My first tabletop RPG experience

Sometimes it’s hard to believe I’ve been playing video games for over 30 years. I’ve experienced many amazing adventures and RPGs in this time, and these have allowed me to develop a strong appreciation for interesting narratives and well-thought-out characters.

It may therefore seem a little strange that I’d never tried a tabletop RPG before this year. Perhaps this was mainly to do with having only limited exposure to them; although I’ve known several bloggers who play for a while now, my real-life friends have always focused on video games. There’s also the fact that somewhere along the way I’d made the assumption it was just a group of people telling each other fantasy stories. My interest had never been piqued enough to cause me to find out more as writing fiction was something I’d never been good at.

This changed when Kevin from The Mental Attic began looking for players for a new game to be streamed on his Twitch channel, The Lawful Geek. I didn’t immediately say no when he got in touch last summer to ask if I’d be interested in joining in, but I must admit that I didn’t jump straight in with both feet. After telling him both myself and my other-half would help out by taking part if he couldn’t find enough players to make up the numbers, we found ourselves trying to create our own characters towards the end of 2019.

The game itself was the sixth edition of Shadowrun. Instead of being the completely fantasy-orientated tabletop RPG I had in my head when I thought about the genre, this is more science-fiction focused even though it still contains magical elements and dragons. It takes place several decades ahead in a future London where megacorporations control the lives of employees and others, cyberware is common, users interact with a worldwide computer network via neural interface, and dirty-work is contracted out to shadowrunners.

If it hadn’t been for Kevin’s patience and guidance, Pete and I simply wouldn’t have made it through the character creation part. It was a horrible process and one which we almost backed out of several times. Not only did we have to come up with believable backstories, something I struggled with thanks to my lack of skill with fiction, there were so many other things to think about and choices to make. The Shadowrun Sixth World Core Rulebook does an absolutely terrible job of explaining some of these – more about that later.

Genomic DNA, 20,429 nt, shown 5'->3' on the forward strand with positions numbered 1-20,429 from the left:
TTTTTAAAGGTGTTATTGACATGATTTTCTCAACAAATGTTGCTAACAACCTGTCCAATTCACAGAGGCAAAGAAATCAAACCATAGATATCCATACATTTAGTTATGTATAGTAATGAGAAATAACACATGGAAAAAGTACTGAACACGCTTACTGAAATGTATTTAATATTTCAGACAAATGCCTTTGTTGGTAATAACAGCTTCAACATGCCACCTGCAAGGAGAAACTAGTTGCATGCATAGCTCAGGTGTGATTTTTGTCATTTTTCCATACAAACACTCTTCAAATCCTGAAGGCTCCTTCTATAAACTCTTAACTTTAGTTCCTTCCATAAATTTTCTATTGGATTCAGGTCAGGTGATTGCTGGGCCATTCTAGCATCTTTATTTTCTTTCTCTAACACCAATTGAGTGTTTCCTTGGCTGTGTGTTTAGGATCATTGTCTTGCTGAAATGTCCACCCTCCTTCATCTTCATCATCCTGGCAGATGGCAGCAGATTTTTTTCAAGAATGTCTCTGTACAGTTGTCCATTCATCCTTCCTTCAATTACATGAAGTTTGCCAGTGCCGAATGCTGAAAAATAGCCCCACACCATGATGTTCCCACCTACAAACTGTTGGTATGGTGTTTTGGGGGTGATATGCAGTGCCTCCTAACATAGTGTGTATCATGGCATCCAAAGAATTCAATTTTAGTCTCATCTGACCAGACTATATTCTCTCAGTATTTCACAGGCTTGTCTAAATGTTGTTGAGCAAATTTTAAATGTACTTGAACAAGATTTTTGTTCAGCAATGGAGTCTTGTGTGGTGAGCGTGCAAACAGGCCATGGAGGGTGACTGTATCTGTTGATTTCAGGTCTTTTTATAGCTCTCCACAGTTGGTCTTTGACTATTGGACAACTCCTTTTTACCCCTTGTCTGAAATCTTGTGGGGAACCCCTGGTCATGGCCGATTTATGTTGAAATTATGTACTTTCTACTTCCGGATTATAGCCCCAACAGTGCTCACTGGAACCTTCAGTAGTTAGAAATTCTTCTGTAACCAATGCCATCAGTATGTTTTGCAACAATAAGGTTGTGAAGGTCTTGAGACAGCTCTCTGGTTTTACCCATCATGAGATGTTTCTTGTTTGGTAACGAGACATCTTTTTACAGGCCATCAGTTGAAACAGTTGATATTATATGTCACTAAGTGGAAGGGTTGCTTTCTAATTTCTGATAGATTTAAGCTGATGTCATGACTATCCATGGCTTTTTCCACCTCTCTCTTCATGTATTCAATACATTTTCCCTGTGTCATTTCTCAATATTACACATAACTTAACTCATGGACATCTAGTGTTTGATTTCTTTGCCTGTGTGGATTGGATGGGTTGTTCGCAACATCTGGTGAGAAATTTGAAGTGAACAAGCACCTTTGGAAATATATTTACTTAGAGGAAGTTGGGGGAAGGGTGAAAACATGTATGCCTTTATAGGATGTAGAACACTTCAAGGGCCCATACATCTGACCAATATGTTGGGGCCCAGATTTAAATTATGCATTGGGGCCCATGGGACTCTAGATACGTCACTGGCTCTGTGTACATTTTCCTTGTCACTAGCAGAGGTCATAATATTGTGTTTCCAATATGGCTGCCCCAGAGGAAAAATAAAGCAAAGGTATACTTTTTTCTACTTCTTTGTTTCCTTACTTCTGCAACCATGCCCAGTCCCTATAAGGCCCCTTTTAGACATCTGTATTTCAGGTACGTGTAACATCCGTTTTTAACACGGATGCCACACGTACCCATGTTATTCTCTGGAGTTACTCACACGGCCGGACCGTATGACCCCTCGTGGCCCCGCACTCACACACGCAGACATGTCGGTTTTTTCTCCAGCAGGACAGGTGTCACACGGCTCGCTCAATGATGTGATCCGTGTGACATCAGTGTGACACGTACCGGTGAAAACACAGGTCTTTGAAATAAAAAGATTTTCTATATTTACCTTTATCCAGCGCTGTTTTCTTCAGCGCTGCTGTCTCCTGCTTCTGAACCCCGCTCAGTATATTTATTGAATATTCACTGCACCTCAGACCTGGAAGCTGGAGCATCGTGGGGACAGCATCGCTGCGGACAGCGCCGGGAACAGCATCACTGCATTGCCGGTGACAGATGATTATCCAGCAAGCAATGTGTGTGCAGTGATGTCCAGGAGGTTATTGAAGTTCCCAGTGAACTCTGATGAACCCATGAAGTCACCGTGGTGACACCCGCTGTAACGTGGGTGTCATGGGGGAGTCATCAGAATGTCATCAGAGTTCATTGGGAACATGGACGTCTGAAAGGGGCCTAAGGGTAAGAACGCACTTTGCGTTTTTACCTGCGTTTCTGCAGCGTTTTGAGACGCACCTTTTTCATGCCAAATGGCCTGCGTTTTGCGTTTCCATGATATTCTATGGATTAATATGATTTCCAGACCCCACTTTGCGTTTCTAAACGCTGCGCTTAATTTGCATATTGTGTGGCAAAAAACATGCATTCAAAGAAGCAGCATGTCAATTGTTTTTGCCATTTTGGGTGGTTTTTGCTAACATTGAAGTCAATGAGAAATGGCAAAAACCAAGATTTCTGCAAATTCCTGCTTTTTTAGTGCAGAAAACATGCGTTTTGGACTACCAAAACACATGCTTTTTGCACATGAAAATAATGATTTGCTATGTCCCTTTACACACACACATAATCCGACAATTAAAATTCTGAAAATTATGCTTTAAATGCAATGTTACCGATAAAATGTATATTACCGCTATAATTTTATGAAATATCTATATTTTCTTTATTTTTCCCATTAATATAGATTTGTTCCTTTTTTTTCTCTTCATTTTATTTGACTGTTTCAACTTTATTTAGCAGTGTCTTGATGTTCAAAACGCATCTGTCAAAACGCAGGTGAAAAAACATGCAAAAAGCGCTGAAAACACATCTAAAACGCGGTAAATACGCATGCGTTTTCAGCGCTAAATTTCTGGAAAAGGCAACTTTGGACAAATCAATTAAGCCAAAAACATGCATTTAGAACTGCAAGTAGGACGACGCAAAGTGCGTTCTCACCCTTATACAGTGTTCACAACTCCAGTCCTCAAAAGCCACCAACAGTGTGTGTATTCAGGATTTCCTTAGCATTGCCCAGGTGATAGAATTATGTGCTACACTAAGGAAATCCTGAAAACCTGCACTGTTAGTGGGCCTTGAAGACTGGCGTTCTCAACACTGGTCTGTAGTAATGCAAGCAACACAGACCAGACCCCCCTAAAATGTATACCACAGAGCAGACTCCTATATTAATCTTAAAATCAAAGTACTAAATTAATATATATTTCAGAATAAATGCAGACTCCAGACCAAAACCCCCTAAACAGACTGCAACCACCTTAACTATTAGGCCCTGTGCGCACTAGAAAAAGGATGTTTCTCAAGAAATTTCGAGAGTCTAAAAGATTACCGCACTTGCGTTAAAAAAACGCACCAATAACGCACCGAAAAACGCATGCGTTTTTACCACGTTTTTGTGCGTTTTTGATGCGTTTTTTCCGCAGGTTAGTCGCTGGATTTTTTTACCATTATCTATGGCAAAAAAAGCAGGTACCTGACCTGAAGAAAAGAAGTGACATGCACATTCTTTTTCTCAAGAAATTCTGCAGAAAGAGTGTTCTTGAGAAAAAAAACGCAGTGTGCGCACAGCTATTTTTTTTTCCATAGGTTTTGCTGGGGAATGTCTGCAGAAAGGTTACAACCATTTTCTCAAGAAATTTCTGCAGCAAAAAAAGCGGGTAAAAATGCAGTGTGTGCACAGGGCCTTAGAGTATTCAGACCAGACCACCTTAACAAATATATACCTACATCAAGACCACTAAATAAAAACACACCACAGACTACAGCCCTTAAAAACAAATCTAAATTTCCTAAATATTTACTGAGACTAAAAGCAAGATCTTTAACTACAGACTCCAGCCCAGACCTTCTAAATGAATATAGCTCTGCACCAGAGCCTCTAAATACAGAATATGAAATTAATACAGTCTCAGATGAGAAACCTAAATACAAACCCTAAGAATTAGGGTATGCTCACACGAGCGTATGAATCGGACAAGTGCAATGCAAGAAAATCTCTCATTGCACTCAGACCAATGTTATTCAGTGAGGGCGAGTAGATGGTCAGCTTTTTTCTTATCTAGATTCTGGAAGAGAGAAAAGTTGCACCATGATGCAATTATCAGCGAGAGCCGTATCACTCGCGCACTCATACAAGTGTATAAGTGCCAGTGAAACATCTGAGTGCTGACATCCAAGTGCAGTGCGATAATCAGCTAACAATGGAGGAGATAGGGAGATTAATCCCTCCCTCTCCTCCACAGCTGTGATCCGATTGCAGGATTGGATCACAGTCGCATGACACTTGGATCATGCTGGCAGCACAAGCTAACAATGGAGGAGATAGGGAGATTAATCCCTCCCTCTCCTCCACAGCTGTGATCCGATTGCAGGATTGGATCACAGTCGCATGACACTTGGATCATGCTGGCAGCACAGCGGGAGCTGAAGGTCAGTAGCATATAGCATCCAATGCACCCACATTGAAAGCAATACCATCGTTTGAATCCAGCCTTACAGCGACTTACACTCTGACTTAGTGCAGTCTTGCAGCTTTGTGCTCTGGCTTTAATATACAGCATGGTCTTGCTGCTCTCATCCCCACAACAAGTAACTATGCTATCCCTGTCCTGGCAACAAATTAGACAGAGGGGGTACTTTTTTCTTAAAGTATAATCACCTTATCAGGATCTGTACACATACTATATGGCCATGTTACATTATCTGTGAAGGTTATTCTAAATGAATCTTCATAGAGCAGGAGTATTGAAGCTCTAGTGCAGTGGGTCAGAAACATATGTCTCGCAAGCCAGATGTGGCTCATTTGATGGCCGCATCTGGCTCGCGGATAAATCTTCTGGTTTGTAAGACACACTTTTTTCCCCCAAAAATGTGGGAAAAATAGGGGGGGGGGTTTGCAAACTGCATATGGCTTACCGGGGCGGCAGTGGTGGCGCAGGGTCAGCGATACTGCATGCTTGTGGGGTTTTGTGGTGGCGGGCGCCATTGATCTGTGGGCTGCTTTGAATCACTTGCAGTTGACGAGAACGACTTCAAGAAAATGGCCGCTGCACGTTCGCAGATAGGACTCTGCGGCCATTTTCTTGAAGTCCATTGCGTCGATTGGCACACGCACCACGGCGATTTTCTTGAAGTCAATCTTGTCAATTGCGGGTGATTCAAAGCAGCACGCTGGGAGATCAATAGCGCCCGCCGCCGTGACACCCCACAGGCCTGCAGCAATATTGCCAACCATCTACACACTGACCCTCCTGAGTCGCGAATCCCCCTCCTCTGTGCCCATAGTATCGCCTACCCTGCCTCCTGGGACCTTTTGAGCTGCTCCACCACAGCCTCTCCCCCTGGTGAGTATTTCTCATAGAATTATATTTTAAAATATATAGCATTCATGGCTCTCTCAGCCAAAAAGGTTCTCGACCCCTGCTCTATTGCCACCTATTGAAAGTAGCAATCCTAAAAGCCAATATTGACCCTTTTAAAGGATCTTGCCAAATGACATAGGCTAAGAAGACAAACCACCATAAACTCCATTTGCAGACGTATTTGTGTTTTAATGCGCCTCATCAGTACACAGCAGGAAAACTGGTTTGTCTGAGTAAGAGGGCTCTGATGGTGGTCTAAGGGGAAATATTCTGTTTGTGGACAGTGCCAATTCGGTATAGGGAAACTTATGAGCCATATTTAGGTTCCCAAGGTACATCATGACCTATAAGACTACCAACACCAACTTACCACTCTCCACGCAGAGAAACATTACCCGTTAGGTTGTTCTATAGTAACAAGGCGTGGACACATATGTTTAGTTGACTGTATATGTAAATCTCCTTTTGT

We made it through though and both came out on the other side with characters we were happy with. Pete went with Grifter, a 36-year old Australian who has turned into a wetworks specialist after growing up in an unhappy orphanage. My own character was kissingthepixel, or KTP for short, a young woman who has worked on her hacking skills since losing her parents in a car-crash as a child. What she didn’t realise at the start was that she was actually a technomancer: someone who has the ability to connect to the computer network with their mind.

Shadowrun, tabletop, RPG, gunfire, drone, machine, battle, fight

Both of us felt incredibly apprehensive before going into our first session. We didn’t really know what it was going to be like or what would be expected of us and were still bruised after the painful character creation. The game was going to be streamed on Twitch so any mistakes we made would be broadcast to an audience. And on top of all that, we were going to meet the other players – people we’d never spoken to before and who had years of experience with tabletop games. What if we didn’t get along?

We had nothing to worry about though and we’ve found ourselves in a great group. Kat, also known as ClericofKord online, is a wonderful actor and I admire the way she’s able to bring her street shaman Neko to life along with her many personas. Ozzy always seem to have the best luck of with the dice and his infiltrator Sleek is the guy we send in to get the lowdown on a location before busting in. They’ve both been extremely patient with us and we can’t thank them enough for all their help with getting to grips with the game.